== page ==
Why is sex education still prohibited in schools in a nation that is so preoccupied with sex and porn? Given that many people believe India to be the home of the kamasutra, why do Indian parents and educators avoid having open conversations about sex with children? Why is the chapter on reproduction conveniently ignored and never taught correctly if biology is a subject taught in schools? These points are presented in OMG 2 with a lot of humor, which prevents the movie from getting too preachy and keeps it quite entertaining. The subject of sex education has been thoughtfully discussed by writer-director Amit Rai without being silly or offensive.
The story follows Kanti Sharan Mudgal (Pankaj Tripathi), a devoted follower of Lord Shiva who owns a pooja shop next to a temple, is a loving husband, adoring father to two children, and an all-around decent person. His life is turned upside down when his son Vivek (Aarush Verma) is expelled from school on the grounds of obscene and vulgar behavior and is hospitalized due to exhaustion brought on by excessive masturbation (also known as a “selfie”) after a video of him performing the act in the school bathroom went viral online.
When Kanti plans to flee with his family to avoid being shunned, the messenger of God (Akshay Kumar) appears to lead him and set him on a moral course so that he can fight for his son. When Kanti realizes that his son has truly been the victim of disinformation and misdirection, he decides to take matters into his own hands. He takes the school administration, babas, sex therapists, a doctor, and a chemist who helped Vivek become aware of his sexual needs to court. He is then paired against Kamini Maheshwari, an English-speaking attorney (Yami Gautam), and the two argue in front of Judge Purushotam Nagar (Pavan Malhotra).
The film’s star is Amit Rai’s brave yet tender writing, which enhances a socially important narrative. He doesn’t think twice about labeling something as a spade. For instance, the movie asks a vital question regarding why people use slang or give names to penis and vagina rather than calling them by their proper names. Tripathi refers to the penis as “ling” and the vagina as “stree ki yoni” in one of the scenes while attempting to demonstrate how sex education should be taught in schools, and at no point does this make the listener feel uneasy.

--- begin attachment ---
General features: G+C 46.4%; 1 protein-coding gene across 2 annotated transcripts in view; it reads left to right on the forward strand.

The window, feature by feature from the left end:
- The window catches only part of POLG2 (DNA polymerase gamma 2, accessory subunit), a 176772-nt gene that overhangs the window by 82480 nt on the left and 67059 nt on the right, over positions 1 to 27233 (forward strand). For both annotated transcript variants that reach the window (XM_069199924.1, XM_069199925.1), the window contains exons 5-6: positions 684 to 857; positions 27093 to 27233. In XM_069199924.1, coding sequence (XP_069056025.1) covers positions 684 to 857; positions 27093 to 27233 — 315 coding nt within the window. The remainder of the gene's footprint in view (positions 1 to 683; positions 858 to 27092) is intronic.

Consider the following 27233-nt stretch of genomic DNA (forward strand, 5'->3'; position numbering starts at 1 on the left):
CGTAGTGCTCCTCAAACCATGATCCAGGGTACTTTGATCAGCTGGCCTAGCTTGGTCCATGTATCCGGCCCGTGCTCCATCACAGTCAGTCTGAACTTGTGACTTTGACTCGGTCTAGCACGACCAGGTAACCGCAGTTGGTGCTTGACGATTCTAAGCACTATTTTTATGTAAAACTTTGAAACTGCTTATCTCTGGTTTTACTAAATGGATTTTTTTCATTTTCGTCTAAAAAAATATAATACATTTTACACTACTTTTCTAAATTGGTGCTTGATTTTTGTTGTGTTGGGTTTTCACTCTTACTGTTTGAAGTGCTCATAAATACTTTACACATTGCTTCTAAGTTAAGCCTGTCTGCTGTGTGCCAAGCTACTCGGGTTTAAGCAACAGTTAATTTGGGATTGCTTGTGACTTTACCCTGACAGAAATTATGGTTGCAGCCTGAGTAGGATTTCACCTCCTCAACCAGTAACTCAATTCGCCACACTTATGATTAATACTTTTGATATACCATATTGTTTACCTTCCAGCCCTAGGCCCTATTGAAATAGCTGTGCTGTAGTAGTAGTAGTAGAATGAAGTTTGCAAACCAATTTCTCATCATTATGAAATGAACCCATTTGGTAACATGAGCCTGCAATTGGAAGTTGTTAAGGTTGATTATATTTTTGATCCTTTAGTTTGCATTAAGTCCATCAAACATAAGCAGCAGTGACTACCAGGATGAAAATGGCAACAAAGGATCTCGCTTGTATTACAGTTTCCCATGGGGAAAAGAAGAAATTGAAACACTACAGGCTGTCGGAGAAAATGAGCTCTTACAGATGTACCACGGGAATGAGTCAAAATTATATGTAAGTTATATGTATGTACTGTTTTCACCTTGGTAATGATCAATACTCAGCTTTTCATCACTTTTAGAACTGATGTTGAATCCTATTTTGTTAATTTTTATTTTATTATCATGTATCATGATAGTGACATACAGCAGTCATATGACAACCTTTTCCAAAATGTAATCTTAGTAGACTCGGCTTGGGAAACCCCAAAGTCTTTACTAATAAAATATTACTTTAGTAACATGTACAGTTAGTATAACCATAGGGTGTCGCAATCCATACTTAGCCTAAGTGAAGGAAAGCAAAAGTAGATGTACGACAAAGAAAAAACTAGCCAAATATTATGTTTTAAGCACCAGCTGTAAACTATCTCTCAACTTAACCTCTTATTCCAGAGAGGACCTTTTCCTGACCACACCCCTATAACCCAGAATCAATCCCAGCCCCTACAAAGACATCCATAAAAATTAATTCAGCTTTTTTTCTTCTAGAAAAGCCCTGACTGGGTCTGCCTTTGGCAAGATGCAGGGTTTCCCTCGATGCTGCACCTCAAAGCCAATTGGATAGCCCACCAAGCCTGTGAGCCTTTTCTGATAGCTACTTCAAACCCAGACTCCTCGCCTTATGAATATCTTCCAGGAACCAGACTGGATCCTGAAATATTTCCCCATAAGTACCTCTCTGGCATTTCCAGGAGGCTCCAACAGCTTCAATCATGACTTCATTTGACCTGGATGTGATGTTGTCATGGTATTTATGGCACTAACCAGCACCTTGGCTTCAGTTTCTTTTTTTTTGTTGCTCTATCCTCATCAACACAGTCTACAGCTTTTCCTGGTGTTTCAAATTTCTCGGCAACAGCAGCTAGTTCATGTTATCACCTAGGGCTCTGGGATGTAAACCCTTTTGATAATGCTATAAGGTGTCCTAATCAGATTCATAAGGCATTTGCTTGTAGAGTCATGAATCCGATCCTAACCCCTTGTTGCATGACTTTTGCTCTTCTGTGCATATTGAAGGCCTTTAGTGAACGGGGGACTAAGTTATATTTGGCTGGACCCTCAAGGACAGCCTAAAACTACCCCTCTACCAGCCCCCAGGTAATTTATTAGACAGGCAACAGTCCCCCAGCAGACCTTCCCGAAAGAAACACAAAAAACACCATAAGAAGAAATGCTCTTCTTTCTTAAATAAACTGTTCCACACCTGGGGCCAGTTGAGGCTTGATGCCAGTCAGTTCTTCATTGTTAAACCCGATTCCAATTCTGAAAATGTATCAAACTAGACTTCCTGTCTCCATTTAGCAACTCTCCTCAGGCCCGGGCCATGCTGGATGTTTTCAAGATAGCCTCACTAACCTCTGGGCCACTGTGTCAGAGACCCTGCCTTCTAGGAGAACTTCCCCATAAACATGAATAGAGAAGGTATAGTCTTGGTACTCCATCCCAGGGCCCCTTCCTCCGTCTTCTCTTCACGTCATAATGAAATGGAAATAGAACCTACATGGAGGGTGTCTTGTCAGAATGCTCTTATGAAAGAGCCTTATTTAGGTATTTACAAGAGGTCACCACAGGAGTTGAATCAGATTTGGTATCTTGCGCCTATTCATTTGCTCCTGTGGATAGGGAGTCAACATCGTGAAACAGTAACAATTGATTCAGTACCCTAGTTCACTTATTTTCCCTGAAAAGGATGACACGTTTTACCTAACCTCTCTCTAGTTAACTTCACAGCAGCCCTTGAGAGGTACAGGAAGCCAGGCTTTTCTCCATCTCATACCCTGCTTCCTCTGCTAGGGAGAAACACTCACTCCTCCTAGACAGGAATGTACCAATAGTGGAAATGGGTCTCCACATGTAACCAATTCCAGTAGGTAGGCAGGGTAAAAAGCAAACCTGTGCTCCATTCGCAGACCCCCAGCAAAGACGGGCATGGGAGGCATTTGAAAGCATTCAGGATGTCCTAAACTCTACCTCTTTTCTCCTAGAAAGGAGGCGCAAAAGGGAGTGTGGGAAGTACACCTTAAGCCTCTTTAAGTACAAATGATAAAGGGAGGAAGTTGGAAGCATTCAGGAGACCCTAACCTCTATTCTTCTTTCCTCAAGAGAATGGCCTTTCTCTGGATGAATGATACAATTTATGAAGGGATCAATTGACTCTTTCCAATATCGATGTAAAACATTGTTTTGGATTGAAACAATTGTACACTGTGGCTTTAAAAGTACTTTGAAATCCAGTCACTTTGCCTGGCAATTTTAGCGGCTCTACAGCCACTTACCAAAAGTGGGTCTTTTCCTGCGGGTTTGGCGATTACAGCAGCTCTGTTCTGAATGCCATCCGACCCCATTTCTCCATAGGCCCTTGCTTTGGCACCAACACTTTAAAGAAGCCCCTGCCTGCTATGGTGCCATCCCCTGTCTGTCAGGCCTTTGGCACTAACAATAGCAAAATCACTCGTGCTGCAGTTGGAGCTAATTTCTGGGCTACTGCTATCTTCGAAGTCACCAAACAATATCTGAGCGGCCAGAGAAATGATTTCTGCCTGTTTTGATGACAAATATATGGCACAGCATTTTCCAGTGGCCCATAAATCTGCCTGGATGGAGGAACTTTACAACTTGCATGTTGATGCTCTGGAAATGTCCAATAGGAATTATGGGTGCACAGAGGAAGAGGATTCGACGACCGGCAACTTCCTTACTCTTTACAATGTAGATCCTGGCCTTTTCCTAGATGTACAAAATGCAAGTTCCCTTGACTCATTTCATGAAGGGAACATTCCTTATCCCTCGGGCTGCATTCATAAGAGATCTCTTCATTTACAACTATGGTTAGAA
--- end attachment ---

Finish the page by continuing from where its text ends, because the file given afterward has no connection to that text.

OMG 2 makes a real effort to bridge the communication gap that exists between Indian parents and their children when it comes to having a conversation about physical intimacy. The progressive outlook that the movie attempts to convey through its characters effectively reaches us, and with some perceptive lines, it makes an impression that lasts. I also like that Rai didn’t add too many subplots and kept his attention on emphasizing the value of sex education.
OMG 2 belongs to Pankaj Tripathi, aside from the storyline, and he carries the movie on his shoulders with ease. Of course, Akshay Kumar provides competent support in his lengthy cameo, but Tripathi is a pleasure to see on film. It is so sophisticated and masterfully executed, from every word he says to every action he makes, that it merits applause. His mastery of the language is unsurpassed, yet occasionally the dialogues in pure Hindi get a bit hard to take. However, he tries to interpret them into plainer Hindi, and things resume.
In the courtroom scenes, Yami holds her own as the scary defendant and gives a compelling portrayal. Akshay is simply amazing in his role as the divine messenger (he was originally going to play Lord Shiva, but the CBFC changed that, therefore his character was changed). He exudes a divine’swag’ with those deadlocks, that godlike smile, and the harem trousers. Kumar performs a tandav in the pre-interval segment that depicts a Shivratri moment that is really wonderful and not to be missed. I admired how Kumar never once overshadowed Tripathi despite his star power and commanding screen presence; rather, he elevated his scenes and let Tripathi shine throughout.
The newest entry in the OMG franchise is a completely new tale, albeit sharing certain similarities with the premise of part one. Examples include the divine intervention that motivates a believer to defend his own rights, the courtroom setting, the hospital scene before to the climax, and the significance of books in helping the protagonist realize that all the answers are contained in the literature that has already been written centuries ago.
OMG 2 is the kind of movie that is best enjoyed as a family since it closes the communication gap that has long existed between parents and children who are uncomfortable discussing certain subjects. The movie creates a forum for discussions about the need to normalize sex education. You’ll grin when you watch it with your children and perhaps have a wider perspective when you get home.